lion's tail plant

How To Grow and Care for Leonotis leonurus (Wild Dagga)

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If you’re looking for a bold and showy shrub, Leonotis is a good place to start. These distinctive African plants are fast-growing and have interesting, brightly colored blossoms which attract butterflies and hummingbirds.

What Is A Leonotis?

Leonotis leonurus, or lion’s tail, is an evergreen shrub from the mint family (Lamiaceae). These plants are also commonly known as lion’s ear and wild dagga. Amusingly, the scientific name for this plant means lion-colored lion ear. 

Leonotis is a semi-evergreen shrub, depending on the climate where you grow it. These plants grow to about 8 feet (2.4 m) tall and equally wide in warmer climates but may be restricted to about 5 feet (1.5 m) in cooler zones. 

Lion’s tail plant is native to South Africa, where it grows in a variety of habitats.

Lion’s tail leaves are usually about 5 inches (12.5 cm) long and rough-textured. These oppositely arranged leaves have weakly serrated margins and a distinctive herbal aroma if crushed. 

The lower stems of these plants are pale and woody but light and brittle, and upper branchlets are greener and square-shaped in cross-section. 

leonotis leonurus
By Gerardgiraud – Self-photographed, CC0

Leonotis Flowers

Leonotis flowers are unusual and striking orange flowers. Each flower is a two-lobed tubular blossom, growing up to 2 inches (5 cm) in length. These fluffy flowers emerge in profusion from a spiky ball-shaped flower head on the upper stems. 

Leonotis has a prolonged flowering period from as early as spring until fall in warmer areas but if grown as an annual in colder areas, expect this plant to flower in the fall after being started indoors in the spring.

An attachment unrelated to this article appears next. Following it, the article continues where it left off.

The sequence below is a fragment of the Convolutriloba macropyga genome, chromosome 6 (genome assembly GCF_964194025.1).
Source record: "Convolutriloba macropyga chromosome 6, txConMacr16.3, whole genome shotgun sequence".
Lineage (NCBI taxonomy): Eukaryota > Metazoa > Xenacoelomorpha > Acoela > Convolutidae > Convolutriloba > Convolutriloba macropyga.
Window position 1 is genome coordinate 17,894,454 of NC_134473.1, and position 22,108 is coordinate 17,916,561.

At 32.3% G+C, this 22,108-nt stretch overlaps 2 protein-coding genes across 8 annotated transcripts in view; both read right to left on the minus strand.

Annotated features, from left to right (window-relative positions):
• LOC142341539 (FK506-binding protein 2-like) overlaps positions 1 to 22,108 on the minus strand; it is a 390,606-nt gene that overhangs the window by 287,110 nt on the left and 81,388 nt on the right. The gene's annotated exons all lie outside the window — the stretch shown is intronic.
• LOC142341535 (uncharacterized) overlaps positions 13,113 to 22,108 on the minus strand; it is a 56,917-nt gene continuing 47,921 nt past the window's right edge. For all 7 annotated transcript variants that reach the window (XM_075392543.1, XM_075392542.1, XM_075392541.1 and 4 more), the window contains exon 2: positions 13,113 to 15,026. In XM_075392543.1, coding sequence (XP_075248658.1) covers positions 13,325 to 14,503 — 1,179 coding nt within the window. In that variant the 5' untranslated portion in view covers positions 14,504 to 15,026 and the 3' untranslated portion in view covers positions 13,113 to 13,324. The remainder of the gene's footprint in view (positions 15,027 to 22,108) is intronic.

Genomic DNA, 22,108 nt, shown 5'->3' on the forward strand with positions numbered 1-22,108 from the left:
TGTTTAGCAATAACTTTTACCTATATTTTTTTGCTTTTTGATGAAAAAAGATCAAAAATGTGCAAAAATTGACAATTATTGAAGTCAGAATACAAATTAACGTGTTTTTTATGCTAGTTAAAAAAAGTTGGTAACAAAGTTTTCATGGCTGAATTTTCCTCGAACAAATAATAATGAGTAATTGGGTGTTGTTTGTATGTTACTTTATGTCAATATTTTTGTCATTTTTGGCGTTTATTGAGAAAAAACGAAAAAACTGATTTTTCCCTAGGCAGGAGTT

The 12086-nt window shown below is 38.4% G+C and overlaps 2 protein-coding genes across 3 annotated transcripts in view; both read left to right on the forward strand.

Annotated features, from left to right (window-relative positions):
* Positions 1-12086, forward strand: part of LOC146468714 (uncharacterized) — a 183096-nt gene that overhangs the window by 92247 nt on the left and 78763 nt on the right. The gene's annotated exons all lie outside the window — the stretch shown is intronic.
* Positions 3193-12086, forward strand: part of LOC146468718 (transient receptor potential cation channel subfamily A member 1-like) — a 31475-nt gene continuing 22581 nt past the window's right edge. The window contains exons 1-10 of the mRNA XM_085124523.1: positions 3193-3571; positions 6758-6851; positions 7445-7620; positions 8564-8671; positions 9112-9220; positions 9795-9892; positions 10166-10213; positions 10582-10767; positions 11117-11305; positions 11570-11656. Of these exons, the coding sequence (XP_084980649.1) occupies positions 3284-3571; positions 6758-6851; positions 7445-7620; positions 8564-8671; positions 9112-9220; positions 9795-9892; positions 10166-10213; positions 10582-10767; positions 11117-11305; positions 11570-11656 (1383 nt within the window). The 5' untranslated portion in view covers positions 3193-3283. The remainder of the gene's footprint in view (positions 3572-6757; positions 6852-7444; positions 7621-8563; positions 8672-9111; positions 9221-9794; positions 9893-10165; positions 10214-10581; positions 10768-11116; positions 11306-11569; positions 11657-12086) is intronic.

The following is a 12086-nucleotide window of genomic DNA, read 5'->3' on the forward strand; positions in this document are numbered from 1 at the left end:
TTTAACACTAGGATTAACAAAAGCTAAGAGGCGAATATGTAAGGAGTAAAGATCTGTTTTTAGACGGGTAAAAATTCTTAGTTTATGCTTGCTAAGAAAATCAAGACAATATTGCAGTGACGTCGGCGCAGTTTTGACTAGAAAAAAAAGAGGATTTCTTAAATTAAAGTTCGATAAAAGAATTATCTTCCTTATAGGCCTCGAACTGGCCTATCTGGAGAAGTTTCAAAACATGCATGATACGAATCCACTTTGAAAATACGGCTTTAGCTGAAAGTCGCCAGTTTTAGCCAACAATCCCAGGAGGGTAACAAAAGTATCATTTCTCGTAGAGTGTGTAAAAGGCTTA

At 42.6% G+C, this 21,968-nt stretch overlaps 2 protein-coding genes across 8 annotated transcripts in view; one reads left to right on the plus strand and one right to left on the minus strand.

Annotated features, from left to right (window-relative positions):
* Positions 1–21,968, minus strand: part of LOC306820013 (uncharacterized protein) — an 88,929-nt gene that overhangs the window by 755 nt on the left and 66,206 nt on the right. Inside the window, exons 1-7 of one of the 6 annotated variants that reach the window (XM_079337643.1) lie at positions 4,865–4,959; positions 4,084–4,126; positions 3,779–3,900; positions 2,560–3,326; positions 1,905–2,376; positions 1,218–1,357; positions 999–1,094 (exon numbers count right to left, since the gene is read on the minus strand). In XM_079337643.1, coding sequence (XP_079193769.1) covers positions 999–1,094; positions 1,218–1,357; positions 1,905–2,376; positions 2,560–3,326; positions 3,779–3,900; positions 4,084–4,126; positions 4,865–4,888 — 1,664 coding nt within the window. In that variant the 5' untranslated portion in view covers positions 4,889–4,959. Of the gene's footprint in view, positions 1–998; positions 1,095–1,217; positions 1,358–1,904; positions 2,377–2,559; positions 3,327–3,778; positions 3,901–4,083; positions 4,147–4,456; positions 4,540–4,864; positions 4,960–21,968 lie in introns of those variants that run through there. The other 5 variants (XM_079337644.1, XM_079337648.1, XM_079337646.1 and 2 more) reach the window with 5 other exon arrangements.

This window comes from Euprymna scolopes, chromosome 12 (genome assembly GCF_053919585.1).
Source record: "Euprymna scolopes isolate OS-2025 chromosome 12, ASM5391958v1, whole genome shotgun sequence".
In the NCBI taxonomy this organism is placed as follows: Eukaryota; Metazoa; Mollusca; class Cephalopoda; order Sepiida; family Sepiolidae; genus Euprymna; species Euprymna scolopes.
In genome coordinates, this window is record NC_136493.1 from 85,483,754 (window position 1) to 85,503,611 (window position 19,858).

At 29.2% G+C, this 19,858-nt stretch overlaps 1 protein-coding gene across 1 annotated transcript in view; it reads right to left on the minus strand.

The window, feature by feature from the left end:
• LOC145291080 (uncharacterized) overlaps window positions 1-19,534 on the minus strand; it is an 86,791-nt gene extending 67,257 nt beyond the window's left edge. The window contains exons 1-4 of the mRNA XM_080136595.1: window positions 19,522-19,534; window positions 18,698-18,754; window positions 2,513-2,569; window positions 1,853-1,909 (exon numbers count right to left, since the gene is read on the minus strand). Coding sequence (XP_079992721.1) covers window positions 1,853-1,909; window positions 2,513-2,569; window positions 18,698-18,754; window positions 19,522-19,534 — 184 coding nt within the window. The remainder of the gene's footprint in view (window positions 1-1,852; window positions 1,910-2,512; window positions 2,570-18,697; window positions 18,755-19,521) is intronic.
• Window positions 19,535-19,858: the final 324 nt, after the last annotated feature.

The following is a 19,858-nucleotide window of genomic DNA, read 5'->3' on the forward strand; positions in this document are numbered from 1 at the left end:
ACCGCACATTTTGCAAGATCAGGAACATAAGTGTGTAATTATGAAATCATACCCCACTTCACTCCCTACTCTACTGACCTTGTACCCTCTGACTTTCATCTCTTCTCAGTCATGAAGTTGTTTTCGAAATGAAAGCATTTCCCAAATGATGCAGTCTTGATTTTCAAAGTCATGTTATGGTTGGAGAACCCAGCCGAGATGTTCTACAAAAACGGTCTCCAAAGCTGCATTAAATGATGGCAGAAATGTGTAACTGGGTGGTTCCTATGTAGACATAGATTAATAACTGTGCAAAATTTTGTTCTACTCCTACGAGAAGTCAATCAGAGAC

The seeds of this plant are held in unusual-looking seed heads which resemble paper wasp nests. 

Other Leonotis Species

Leonotis nepetifolia, which is often known as Christmas candlestick, is usually a smaller species that is also occasionally used as an ornamental. This species from tropical Africa has broader leaves and a larger flower head, but with smaller, less showy flowers.

Unfortunately, these plants can be quite invasive and are now common weeds in tropical areas of the world. (1) 


How To Grow A Leonotis Plant

In warmer areas, this plant will remain evergreen, whereas frost will cause it to drop its leaves. In frost-prone areas, it is possible to grow this plant as an annual by starting it from seed indoors and moving it outside after the last frost. 

Leonotis is a very fast-growing plant that can reach 6 feet (1.8 m) in a single year if planted from seed. The seeds don’t need any treatment and can be sown in the ground or in pots before replanting when they reach around 6 inches (15 cm) tall.

Leonotis seeds are stick-shaped and can be shaken loose from the dried seed heads. (2) Grow these seeds in a fine and light substrate with plenty of organic material worked into it. 

Lion’s tail plants can also be grown readily from green stem cuttings of 5 inches (12.5 cm) or so. Remove the lower leaves from your cuttings and plant them in a mix of sand and peat moss, and they should develop roots within a month or two.